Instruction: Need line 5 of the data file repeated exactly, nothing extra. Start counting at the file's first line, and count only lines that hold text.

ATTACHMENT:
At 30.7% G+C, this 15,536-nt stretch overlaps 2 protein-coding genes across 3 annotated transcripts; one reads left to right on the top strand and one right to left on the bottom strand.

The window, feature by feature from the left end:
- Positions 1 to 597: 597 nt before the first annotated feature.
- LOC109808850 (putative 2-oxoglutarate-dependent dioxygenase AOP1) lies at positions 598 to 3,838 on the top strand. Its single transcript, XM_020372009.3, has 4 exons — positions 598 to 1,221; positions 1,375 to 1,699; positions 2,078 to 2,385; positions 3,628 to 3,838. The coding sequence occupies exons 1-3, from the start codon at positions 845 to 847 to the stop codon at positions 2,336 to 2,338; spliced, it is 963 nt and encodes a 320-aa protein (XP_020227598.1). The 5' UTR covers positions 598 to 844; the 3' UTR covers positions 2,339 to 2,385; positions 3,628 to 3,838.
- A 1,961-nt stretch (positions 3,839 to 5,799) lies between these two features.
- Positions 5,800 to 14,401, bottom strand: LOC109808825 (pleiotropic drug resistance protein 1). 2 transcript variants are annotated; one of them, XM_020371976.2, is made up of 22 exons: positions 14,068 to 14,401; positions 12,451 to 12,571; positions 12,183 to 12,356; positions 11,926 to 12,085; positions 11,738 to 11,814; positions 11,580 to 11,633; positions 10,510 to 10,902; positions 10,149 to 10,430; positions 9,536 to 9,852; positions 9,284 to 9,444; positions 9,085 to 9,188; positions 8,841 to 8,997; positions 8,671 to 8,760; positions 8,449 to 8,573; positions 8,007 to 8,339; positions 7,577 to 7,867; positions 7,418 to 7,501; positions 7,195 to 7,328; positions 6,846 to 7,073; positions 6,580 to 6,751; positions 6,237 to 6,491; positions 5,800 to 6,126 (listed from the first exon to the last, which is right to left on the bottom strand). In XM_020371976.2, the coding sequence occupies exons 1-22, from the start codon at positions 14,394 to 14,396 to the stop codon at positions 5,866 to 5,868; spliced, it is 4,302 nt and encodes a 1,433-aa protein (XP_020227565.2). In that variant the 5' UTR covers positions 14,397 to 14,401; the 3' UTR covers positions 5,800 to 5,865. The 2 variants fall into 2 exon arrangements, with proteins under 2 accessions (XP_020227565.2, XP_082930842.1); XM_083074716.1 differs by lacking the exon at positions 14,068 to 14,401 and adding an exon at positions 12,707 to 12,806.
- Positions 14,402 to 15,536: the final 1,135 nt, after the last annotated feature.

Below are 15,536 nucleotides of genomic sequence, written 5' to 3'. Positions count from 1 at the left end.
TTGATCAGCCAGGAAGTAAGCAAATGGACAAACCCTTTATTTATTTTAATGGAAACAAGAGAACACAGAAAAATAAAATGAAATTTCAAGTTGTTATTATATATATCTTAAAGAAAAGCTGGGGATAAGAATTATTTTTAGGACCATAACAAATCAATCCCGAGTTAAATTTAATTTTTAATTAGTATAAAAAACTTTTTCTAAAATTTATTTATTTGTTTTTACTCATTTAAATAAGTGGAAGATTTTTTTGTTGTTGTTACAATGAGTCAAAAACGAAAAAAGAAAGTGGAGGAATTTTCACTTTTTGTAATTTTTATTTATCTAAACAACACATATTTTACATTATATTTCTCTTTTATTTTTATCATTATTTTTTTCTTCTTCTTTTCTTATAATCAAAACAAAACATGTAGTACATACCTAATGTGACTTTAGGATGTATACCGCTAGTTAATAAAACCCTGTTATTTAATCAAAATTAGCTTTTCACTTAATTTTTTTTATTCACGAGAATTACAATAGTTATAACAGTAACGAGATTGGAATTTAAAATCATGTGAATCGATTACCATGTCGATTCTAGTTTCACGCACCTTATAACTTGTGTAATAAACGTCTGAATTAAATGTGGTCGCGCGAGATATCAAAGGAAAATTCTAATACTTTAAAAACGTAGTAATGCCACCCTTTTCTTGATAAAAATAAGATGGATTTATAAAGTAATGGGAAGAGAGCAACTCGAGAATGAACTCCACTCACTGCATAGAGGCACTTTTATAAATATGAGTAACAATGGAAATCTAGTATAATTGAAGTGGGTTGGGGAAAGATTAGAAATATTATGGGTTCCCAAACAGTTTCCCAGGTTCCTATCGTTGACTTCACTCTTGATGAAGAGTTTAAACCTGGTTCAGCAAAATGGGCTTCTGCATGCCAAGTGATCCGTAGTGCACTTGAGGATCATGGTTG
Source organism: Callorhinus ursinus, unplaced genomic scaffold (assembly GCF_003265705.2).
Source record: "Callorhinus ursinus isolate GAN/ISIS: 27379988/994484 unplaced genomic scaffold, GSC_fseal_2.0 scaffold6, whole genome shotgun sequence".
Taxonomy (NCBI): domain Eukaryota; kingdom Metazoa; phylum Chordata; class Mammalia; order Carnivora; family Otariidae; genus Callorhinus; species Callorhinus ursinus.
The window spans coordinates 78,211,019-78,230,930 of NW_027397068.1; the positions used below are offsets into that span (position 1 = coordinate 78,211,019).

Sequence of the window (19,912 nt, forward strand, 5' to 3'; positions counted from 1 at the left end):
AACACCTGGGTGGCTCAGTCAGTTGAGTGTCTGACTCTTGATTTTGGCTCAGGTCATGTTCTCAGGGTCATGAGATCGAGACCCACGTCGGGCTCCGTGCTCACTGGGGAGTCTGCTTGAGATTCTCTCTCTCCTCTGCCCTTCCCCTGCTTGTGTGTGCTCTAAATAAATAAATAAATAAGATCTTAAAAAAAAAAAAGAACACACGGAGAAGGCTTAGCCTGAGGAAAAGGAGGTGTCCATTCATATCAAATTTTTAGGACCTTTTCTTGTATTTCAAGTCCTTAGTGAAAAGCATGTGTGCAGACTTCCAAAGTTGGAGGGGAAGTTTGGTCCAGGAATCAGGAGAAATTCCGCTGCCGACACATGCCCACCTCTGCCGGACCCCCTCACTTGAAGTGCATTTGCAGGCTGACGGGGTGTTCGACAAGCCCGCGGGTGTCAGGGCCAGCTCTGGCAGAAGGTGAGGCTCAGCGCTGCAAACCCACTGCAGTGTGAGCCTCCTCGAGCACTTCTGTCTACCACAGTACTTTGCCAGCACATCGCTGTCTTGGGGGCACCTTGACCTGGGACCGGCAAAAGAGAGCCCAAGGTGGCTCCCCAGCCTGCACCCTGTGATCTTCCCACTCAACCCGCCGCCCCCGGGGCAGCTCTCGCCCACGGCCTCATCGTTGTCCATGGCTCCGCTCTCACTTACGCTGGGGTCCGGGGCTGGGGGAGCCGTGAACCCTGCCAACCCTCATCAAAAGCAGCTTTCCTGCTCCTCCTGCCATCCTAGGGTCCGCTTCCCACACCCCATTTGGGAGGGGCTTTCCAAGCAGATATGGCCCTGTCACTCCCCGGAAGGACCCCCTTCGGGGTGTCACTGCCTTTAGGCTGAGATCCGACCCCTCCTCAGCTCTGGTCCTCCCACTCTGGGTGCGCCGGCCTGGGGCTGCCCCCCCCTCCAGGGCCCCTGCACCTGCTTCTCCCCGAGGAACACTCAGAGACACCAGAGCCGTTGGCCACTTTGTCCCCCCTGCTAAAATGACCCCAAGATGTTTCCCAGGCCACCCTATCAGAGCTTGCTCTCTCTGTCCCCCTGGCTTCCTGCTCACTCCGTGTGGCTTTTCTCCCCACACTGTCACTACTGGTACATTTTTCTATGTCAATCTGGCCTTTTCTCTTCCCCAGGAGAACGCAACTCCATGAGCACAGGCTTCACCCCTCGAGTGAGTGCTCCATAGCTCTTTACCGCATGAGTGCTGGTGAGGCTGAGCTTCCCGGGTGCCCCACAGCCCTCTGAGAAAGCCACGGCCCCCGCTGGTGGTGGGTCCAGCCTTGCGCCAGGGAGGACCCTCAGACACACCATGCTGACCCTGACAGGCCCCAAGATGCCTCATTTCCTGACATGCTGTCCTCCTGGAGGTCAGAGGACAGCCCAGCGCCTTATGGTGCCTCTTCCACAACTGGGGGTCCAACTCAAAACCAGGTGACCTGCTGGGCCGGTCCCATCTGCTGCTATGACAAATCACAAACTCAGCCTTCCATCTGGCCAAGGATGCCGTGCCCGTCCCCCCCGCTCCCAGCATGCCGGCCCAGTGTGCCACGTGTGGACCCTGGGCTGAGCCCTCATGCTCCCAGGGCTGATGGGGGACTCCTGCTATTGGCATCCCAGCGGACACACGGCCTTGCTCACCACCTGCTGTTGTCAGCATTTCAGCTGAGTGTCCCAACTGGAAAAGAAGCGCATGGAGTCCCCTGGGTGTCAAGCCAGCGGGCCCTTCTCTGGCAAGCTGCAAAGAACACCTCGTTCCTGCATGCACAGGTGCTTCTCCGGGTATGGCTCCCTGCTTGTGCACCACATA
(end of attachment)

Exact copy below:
- A 1,961-nt stretch (positions 3,839 to 5,799) lies between these two features.